Blacks were denied any role in the process. Johnson also ordered nearly all the land in the hands of the government returned to its prewar owners -- dashing black hope for economic autonomy.
At the outset, most Northerners believed Johnson's plan deserved a chance to succeed. The course followed by Southern state governments under Presidential Reconstruction, however, turned most of the North against Johnson's policy. Members of the old Southern elite, including many who had served in the Confederate government and army, returned to power.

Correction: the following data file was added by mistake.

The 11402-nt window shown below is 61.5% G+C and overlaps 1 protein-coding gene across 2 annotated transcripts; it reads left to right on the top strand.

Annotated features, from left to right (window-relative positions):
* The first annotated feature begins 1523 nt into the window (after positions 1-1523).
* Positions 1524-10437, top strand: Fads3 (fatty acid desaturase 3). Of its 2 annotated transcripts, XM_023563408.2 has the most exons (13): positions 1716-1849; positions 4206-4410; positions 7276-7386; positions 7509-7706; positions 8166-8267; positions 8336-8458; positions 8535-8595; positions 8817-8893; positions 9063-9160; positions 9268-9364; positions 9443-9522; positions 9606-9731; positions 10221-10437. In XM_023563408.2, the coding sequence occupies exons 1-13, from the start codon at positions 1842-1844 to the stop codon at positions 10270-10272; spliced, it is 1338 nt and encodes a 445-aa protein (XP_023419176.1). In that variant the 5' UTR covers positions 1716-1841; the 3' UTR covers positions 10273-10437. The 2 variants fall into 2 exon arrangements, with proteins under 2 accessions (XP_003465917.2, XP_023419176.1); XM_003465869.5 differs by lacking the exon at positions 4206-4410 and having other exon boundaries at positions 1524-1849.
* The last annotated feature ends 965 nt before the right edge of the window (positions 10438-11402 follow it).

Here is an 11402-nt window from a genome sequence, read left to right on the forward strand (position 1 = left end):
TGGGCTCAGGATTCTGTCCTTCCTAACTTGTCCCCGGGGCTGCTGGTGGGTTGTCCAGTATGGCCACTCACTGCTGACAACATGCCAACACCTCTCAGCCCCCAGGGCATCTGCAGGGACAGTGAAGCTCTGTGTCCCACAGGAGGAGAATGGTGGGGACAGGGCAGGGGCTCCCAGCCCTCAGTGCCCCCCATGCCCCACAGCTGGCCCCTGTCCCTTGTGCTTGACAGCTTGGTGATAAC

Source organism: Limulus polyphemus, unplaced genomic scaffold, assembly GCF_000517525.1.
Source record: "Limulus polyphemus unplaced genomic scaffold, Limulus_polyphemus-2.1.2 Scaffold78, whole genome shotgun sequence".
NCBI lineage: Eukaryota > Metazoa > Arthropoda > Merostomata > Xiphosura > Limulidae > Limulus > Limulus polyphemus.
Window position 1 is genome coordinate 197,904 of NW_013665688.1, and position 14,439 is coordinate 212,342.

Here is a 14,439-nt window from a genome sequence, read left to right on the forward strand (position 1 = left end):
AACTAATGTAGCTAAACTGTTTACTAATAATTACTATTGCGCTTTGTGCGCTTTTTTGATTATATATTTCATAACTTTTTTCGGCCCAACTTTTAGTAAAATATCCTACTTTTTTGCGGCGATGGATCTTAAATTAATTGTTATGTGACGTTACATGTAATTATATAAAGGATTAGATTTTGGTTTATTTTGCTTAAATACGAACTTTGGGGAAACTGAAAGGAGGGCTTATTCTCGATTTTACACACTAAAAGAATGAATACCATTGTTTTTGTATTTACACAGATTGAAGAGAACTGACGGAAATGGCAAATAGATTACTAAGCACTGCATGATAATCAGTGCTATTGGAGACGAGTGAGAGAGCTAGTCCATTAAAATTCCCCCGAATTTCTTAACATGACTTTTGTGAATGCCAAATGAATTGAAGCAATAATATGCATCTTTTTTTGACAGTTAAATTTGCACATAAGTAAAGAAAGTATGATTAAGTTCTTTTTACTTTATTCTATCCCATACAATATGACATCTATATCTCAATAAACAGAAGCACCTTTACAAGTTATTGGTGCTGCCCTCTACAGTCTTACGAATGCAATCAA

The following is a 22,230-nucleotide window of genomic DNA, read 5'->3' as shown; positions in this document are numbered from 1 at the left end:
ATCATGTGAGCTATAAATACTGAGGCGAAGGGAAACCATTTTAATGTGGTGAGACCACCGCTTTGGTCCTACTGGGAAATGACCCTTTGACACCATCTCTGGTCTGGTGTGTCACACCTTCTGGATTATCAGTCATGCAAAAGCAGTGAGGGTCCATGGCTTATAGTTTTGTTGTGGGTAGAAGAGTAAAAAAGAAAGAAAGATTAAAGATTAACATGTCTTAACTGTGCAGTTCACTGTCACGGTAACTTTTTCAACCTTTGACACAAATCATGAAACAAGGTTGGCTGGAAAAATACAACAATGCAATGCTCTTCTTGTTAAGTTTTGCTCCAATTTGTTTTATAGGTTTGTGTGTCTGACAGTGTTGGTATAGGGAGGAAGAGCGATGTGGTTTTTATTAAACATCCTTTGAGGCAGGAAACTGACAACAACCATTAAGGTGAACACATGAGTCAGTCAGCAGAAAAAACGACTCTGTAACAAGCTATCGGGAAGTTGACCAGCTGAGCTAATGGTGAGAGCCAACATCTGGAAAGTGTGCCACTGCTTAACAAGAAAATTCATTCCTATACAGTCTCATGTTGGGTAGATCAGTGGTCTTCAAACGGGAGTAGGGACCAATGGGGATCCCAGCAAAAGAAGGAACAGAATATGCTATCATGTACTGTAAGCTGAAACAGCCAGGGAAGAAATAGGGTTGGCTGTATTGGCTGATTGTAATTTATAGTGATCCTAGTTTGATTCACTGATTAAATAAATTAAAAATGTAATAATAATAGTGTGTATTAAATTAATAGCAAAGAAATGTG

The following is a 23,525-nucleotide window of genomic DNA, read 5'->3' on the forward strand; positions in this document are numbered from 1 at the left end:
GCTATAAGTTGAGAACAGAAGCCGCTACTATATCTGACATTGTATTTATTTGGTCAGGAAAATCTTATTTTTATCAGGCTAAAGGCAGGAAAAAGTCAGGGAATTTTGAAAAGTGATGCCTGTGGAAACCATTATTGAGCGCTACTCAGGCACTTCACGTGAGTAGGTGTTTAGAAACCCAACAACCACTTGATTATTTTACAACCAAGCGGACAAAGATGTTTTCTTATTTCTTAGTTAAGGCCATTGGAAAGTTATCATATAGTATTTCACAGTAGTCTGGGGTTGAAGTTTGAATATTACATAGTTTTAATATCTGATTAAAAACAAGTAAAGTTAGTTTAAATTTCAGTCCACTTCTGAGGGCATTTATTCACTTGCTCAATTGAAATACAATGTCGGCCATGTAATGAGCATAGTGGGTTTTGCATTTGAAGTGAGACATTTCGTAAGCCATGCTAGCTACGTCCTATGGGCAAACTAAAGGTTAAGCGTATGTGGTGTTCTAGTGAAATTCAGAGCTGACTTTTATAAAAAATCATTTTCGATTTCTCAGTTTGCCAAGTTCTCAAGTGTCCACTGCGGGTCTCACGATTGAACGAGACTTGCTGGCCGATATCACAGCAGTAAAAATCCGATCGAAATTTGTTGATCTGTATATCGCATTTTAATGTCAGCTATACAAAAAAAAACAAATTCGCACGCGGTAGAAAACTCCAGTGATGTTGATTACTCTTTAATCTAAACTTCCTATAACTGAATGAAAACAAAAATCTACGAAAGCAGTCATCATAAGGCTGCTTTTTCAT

The new legislatures passed the Black Codes, severely limiting the former slaves' legal rights and economic options so as to force them to return to the plantations as dependent laborers. Some states limited the occupations open to blacks. None allowed any blacks to vote, or provided public funds for their education.